Polibino. The World's First Hyperbolo...
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Foto panorámica de Vasily Kumaev & Andrew Mishin EXPERT MAESTRO Tomada 15:12, 09/05/2010 - Views loading...

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Polibino. The World's First Hyperboloid Lattice Shell structure (2010)

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The World's First Hyperboloid Lattice Shell structure. The Russian engineer and architect Vladimir Shukhov was the first in the world to invent and use in construction hyperboloid towers. For the 1896 All-Russia industrial and art exhibition in Nizhniy Novgorod Shukhov built the steel lattice 37-meter tower, which became the first hyperboloid structure in the world. The astonishing hyperboloid lattice structure caused delight of the European specialists ("The Nijni-Novgorod exhibition: Water tower, room under construction, springing of 91 feet span", "The Engineer" magazine, 1897, № 19.3. - P.292-294). After the exhibition had closed, the openwork tower of rare beauty was bought by the well-known Maecenas of that time Yury Nechaev-Maltsov and placed in his estate Polibino, Lipetsk Oblast, where it has preserved until now under the state protection. In the subsequent years, V.G.Shukhov developed numerous structures of various lattice steel hyperboloids and used them in hundreds water towers, sea lighthouses, masts of warships and supports for power transmission lines. The hyperboloid structures appeared in Spain (Gaudi) and USA (battleship masts) only 10 years after the Shukhov's invention.

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Imágenes cercanas en Russia

map

A: Polibino. Nechaevs Palace (2010)

por Vasily Kumaev & Andrew Mishin, 100 metros de distancia

Polibino. Nechaevs Palace (2010)

B: Polibino. Nechaevs Palace. Interior of the south tower. (2010)

por Vasily Kumaev & Andrew Mishin, 130 metros de distancia

Polibino. Nechaevs Palace. Interior of the south tower. (2010)

C: Berezovka. Church. Floor 1. Interior 2. (2010)

por Vasily Kumaev & Andrew Mishin, a 10.1 km.

Berezovka. Church. Floor 1. Interior 2. (2010)

D: Berezovka. Church. Floor 1. Interior 1. (2010)

por Vasily Kumaev & Andrew Mishin, a 10.1 km.

Berezovka. Church. Floor 1. Interior 1. (2010)

E: Berezovka. Church. Interior. (2010)

por Vasily Kumaev & Andrew Mishin, a 10.1 km.

Berezovka. Church. Interior. (2010)

F: Berezovka. Church. (2010)

por Vasily Kumaev & Andrew Mishin, a 10.1 km.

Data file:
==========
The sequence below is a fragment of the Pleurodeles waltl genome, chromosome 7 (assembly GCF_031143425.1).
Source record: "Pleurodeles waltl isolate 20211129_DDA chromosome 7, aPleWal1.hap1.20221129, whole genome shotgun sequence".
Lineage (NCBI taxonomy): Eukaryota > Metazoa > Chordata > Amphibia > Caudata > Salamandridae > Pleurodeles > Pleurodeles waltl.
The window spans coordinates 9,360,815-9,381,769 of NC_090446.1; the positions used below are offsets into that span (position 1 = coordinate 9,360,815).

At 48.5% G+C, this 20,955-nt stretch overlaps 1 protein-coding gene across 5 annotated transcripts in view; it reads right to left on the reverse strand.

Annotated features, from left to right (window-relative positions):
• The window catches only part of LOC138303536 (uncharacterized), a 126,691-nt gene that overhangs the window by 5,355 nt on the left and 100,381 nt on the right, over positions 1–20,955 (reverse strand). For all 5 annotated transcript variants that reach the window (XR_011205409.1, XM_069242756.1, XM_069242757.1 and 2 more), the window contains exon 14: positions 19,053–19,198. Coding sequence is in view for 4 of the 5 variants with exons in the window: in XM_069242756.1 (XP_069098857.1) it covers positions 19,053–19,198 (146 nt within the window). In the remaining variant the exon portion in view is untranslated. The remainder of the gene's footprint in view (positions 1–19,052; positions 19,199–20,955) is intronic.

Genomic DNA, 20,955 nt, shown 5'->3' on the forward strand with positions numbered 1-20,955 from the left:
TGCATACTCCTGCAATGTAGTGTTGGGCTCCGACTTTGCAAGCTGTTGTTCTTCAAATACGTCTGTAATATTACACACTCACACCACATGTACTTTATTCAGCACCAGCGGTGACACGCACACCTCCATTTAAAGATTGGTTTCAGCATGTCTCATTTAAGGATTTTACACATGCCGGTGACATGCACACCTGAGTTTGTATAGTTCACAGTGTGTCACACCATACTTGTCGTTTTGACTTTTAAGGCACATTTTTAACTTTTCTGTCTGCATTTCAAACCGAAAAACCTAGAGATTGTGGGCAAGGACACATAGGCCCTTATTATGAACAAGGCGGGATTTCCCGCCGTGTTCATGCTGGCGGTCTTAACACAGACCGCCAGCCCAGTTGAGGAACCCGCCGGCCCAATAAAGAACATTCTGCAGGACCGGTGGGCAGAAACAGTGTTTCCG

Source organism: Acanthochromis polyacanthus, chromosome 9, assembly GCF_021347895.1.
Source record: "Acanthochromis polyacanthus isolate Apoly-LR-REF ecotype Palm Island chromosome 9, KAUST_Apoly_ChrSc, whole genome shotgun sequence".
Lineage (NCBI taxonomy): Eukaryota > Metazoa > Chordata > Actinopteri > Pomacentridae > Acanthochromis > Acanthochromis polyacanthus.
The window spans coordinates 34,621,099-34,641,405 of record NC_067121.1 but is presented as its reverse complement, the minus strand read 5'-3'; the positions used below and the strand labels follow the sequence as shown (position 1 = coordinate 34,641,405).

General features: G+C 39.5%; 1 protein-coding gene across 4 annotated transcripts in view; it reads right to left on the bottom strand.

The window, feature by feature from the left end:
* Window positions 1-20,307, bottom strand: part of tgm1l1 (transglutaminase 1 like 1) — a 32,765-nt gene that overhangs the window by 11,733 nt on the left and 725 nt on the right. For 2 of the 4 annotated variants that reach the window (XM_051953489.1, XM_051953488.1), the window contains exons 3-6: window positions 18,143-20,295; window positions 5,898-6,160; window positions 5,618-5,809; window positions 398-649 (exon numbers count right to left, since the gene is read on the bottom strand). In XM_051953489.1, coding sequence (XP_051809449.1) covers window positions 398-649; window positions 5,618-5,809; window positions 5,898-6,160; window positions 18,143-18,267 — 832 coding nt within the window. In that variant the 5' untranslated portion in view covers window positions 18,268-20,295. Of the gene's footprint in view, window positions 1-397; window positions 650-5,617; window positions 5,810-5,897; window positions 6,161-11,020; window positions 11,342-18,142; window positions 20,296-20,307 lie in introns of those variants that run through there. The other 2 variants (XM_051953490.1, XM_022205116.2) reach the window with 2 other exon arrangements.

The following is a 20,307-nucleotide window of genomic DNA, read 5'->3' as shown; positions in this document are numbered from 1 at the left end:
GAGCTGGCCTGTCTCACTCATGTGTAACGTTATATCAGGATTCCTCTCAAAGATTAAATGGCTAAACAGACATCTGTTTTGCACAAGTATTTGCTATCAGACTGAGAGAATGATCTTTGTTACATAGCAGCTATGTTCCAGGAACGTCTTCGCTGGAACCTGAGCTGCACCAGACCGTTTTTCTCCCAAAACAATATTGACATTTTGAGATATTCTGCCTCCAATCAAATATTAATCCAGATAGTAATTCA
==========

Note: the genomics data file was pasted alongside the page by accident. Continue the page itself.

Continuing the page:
Berezovka. Church. (2010)

G: Balovnevo. Church. On the roof (2010)

por Vasily Kumaev & Andrew Mishin, a 32.1 km.

Balovnevo. Church. On the roof (2010)

H: Balovnevo. Church. Interior (2010)

por Vasily Kumaev & Andrew Mishin, a 32.1 km.

Balovnevo. Church. Interior (2010)

I: Balovnevo. Ruins of the manor. Water tower. (2010)

por Vasily Kumaev & Andrew Mishin, a 32.1 km.

Balovnevo. Ruins of the manor. Water tower. (2010)

J: Balovnevo. Church. (2010)

por Vasily Kumaev & Andrew Mishin, a 32.2 km.

Balovnevo. Church. (2010)

Este panorama fue tomado en Russia

Esta es una vista general de Russia

Just in case you mistakenly heard that it was all ice and snow in Russia, take a peek at the Big Bikini Exposition. This is right on the river Moskva in Moscow!

Moscow has been the capital of Russia for almost its entire history. The exception is during the period of the Russian Empire, which lasted from 1721 until the Russian Revolution 1917. For these two centuries the capital was St. Petersburg. The Russian Empire was the second largest contiguous Empire in world memory; only the Mongol Empire had been greater.

Check out what's happening north of Mongolia these days, in Chita

Although you may not have heard of Sochi, on the Black Sea, they're building up quickly and hope to host the 2014 Olympics.

Other periods of Russian history include the Tsardom of Russia, from Ivan IV to Peter the Great, and the Grand Duchy (14th-16th centuries).

The earliest period of Russian history was ruled by the Novgorod Republic and Kievan Rus, which was the first Russian state dating back to 800AD in Kiev.

Modern Russia remains one of the world's superpowers. They launched the earth's second satellite, called Sputnik 1, and were the first country to put a human being into orbit around earth. (The first one is called the Moon.)

After the breakup of the Soviet Union in 1991, Russia became a federal republic of 83 states.

Text by Steve Smith.

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